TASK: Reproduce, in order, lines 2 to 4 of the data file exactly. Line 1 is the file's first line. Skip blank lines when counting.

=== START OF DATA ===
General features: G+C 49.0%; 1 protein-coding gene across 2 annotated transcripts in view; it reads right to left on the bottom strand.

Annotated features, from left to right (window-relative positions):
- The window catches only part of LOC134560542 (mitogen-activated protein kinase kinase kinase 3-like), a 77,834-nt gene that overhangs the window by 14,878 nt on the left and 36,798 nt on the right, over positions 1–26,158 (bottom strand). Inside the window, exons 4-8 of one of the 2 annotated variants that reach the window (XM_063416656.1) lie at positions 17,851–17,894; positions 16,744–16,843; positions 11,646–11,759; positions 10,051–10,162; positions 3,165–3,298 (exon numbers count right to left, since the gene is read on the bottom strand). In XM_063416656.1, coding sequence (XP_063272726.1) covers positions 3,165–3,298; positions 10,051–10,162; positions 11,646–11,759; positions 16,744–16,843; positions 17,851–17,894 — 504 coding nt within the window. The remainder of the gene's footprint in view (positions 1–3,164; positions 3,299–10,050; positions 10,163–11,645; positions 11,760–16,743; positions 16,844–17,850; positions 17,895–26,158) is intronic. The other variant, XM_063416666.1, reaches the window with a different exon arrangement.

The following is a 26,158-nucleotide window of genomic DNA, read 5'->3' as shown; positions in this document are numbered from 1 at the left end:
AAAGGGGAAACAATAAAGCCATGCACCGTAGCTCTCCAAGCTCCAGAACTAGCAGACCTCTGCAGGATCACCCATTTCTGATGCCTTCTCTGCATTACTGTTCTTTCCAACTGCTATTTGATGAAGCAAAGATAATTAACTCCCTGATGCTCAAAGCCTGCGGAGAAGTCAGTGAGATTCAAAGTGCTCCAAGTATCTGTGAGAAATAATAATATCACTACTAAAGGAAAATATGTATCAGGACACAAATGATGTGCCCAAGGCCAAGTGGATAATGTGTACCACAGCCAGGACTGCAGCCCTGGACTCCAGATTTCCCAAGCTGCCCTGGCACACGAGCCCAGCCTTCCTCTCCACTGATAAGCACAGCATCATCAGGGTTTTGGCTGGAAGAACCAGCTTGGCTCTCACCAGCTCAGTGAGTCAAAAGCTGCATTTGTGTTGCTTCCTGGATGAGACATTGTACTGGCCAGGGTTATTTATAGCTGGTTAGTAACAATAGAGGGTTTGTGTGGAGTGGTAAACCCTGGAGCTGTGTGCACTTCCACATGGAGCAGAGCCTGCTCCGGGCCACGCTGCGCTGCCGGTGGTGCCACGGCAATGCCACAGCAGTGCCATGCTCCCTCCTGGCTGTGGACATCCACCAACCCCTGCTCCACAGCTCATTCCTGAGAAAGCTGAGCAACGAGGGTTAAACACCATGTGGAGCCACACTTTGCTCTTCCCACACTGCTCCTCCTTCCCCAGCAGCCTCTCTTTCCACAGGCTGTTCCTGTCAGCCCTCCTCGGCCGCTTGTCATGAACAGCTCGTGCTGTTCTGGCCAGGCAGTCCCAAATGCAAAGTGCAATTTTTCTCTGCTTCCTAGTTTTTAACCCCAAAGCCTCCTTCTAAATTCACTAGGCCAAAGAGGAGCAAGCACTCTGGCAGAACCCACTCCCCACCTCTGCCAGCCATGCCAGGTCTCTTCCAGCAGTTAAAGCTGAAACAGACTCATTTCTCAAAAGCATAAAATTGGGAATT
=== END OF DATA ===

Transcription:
Annotated features, from left to right (window-relative positions):
- The window catches only part of LOC134560542 (mitogen-activated protein kinase kinase kinase 3-like), a 77,834-nt gene that overhangs the window by 14,878 nt on the left and 36,798 nt on the right, over positions 1–26,158 (bottom strand). Inside the window, exons 4-8 of one of the 2 annotated variants that reach the window (XM_063416656.1) lie at positions 17,851–17,894; positions 16,744–16,843; positions 11,646–11,759; positions 10,051–10,162; positions 3,165–3,298 (exon numbers count right to left, since the gene is read on the bottom strand). In XM_063416656.1, coding sequence (XP_063272726.1) covers positions 3,165–3,298; positions 10,051–10,162; positions 11,646–11,759; positions 16,744–16,843; positions 17,851–17,894 — 504 coding nt within the window. The remainder of the gene's footprint in view (positions 1–3,164; positions 3,299–10,050; positions 10,163–11,645; positions 11,760–16,743; positions 16,844–17,850; positions 17,895–26,158) is intronic. The other variant, XM_063416666.1, reaches the window with a different exon arrangement.

The following is a 26,158-nucleotide window of genomic DNA, read 5'->3' as shown; positions in this document are numbered from 1 at the left end: